Content Reviewers:Viviana Popa, MD
Have you ever smelled something so good that your mouth begins to water? Well you can thank your salivary glands for this mouth-watering sensation. The salivary glands, while often overlooked, are a key part of our digestive system.
There are three main pairs of salivary glands: the parotid, submandibular, and sublingual glands. There are also a few smaller companions called accessory salivary glands, which are sprinkled over the palate, lips, cheeks, tonsils, and tongue.
When it comes to function, salivary glands secrete saliva into the oral cavity. Saliva, as you may know, is a clear, tasteless, and odorless fluid that keeps the mouth’s mucosa hydrated.
Saliva also helps lubricate food while we chew, making swallowing easier, and it also starts the digestion of starch, because it contains an enzyme called amylase.
Saliva also acts as ‘nature’s mouthwash’, since it’s rich in antimicrobial compounds such as hydrogen peroxide to keep our mouths clean. Accessory salivary glands have a similar role, except they tend to secrete less saliva.
The parotid glands are the largest of the three paired salivary glands. Superficially, each parotid gland is triangular in shape, where it sits upon the masseter muscle.
However, most of the parotid gland actually sits in the retromandibular fossa, anteroinferior to the external acoustic meatus, where it is wedged between the the ramus of the mandible and the mastoid process and sternocleidomastoid muscle posteriorly.
Its apex is situated posterior to - or along - the angle of the mandible, while the base is associated with the zygomatic arch.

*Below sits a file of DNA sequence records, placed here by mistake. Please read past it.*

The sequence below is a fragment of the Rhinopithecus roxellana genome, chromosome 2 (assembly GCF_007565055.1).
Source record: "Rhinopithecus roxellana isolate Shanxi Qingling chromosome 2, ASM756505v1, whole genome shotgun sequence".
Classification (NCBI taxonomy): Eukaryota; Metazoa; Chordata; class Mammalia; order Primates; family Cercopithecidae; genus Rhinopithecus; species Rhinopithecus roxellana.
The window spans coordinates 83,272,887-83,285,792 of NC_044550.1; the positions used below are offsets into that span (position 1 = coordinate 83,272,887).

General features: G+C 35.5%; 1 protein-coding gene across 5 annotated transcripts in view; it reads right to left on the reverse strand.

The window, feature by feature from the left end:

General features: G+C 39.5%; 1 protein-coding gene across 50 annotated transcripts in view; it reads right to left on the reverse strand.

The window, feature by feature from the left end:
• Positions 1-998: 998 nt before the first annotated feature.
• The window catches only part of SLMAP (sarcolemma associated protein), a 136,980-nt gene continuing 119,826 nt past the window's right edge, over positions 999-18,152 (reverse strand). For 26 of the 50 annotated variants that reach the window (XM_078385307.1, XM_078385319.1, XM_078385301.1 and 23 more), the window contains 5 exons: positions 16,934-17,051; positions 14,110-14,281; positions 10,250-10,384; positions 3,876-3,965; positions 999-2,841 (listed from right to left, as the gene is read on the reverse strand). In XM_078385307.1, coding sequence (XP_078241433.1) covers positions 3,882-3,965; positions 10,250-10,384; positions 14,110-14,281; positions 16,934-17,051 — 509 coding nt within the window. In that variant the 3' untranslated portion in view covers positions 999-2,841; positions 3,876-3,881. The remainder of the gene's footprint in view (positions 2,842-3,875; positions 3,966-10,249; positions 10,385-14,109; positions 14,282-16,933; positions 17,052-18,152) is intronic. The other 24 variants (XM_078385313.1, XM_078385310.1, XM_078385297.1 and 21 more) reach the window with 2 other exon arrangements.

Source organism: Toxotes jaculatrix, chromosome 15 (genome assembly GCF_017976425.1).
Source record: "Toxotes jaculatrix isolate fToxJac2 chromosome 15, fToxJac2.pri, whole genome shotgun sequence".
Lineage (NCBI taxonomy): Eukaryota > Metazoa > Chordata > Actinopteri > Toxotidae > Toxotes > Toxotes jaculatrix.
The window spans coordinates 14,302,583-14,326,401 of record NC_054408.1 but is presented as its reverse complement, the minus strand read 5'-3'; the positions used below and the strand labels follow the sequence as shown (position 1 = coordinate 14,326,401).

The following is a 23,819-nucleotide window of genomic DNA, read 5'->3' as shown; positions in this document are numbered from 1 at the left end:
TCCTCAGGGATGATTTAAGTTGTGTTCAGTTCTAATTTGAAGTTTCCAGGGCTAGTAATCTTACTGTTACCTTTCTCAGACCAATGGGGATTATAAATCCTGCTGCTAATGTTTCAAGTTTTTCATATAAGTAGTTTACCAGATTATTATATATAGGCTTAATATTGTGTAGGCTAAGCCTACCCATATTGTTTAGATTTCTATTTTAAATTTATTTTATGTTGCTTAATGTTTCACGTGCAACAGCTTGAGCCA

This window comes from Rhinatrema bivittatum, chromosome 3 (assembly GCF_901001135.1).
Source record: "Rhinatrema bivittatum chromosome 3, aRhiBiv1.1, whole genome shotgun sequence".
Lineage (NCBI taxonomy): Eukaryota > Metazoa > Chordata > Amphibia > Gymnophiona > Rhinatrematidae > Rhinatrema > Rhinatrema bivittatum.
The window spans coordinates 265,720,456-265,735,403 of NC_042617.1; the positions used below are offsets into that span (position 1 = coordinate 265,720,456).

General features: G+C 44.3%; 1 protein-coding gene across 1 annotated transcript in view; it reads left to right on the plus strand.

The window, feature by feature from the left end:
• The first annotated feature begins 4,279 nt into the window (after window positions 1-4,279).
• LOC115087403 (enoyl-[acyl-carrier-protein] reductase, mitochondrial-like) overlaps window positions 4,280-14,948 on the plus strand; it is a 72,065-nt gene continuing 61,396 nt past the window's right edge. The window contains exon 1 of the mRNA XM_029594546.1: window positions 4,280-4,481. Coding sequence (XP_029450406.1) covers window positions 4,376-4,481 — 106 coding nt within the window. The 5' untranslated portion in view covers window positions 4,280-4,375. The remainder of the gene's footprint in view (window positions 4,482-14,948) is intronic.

The parotid gland is surrounded by a protective sheath derived from the investing layer of the deep cervical fascia called the parotid sheath.
Now, a number of structures are closely associated with the parotid gland. First the extracranial portion of the facial nerve passes through the parotid gland and forms the parotid plexus.
Although it is embedded within the gland, the parotid plexus does not innervate it, on its way to the muscles of facial expression.
It also encloses the retromandibular vein, and the external carotid artery. The auriculotemporal nerve and superficial temporal artery can also be found traversing the superior part of the parotid gland.
Another important structure associated with the parotid gland is the parotid duct which is how the saliva produced in the parotid gland gets transported to the oral cavity.
The duct passes horizontally along the parotid gland, where it reaches the anterior border of the masseter and turns medially to pierce the buccinator muscle, entering the oral cavity opposite the second maxillary molar where it releases saliva.
Now, regarding nerve supply, we’ve mentioned that the parotid plexus formed by the facial nerve doesn’t innervate the parotid gland.
Instead, sensory innervation is provided by a branch of the mandibular division of the trigeminal nerve called the auriculotemporal nerve, and the great auricular nerve which is a branch of the cervical plexus.
For the parotid gland, the stimulatory parasympathetic fibers are from the glossopharyngeal nerve. The glossopharyngeal nerve sends preganglionic fibers to the otic ganglion, which is located in the infratemporal fossa, just inferior to the foramen ovale, medial to the mandibular nerve and posterior to the medial pterygoid muscle.
From the otic ganglion, the postganglionic parasympathetic fibers reach the parotid gland by hitching a ride along the fibers of the auriculotemporal nerve.
Sympathetic fibers are supplied by the superior cervical ganglion via the external carotid plexus, whose fibers travel along the external carotid artery to reach the parotid gland. Parasympathetic innervation stimulates saliva production, while sympathetic stimulation will reduce production.
Time for a quick break! Can you recall the structures that pass through the parotid gland?